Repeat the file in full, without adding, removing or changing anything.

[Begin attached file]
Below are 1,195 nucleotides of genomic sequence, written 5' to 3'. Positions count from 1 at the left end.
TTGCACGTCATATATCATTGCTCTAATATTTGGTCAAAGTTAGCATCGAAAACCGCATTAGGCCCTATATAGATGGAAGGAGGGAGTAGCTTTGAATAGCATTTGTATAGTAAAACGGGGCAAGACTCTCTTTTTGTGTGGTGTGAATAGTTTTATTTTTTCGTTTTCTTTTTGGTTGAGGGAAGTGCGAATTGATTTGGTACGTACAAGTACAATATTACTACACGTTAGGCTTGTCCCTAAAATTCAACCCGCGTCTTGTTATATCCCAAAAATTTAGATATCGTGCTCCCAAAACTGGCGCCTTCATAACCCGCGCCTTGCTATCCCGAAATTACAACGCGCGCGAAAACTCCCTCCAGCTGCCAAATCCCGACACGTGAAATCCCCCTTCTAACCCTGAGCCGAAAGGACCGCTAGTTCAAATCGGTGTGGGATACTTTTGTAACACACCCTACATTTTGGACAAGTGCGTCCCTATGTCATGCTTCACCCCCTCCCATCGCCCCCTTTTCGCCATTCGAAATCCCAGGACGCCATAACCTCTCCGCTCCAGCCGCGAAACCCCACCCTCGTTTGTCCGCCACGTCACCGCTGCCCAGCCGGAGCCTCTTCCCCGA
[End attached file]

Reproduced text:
Below are 1,195 nucleotides of genomic sequence, written 5' to 3'. Positions count from 1 at the left end.
TTGCACGTCATATATCATTGCTCTAATATTTGGTCAAAGTTAGCATCGAAAACCGCATTAGGCCCTATATAGATGGAAGGAGGGAGTAGCTTTGAATAGCATTTGTATAGTAAAACGGGGCAAGACTCTCTTTTTGTGTGGTGTGAATAGTTTTATTTTTTCGTTTTCTTTTTGGTTGAGGGAAGTGCGAATTGATTTGGTACGTACAAGTACAATATTACTACACGTTAGGCTTGTCCCTAAAATTCAACCCGCGTCTTGTTATATCCCAAAAATTTAGATATCGTGCTCCCAAAACTGGCGCCTTCATAACCCGCGCCTTGCTATCCCGAAATTACAACGCGCGCGAAAACTCCCTCCAGCTGCCAAATCCCGACACGTGAAATCCCCCTTCTAACCCTGAGCCGAAAGGACCGCTAGTTCAAATCGGTGTGGGATACTTTTGTAACACACCCTACATTTTGGACAAGTGCGTCCCTATGTCATGCTTCACCCCCTCCCATCGCCCCCTTTTCGCCATTCGAAATCCCAGGACGCCATAACCTCTCCGCTCCAGCCGCGAAACCCCACCCTCGTTTGTCCGCCACGTCACCGCTGCCCAGCCGGAGCCTCTTCCCCGA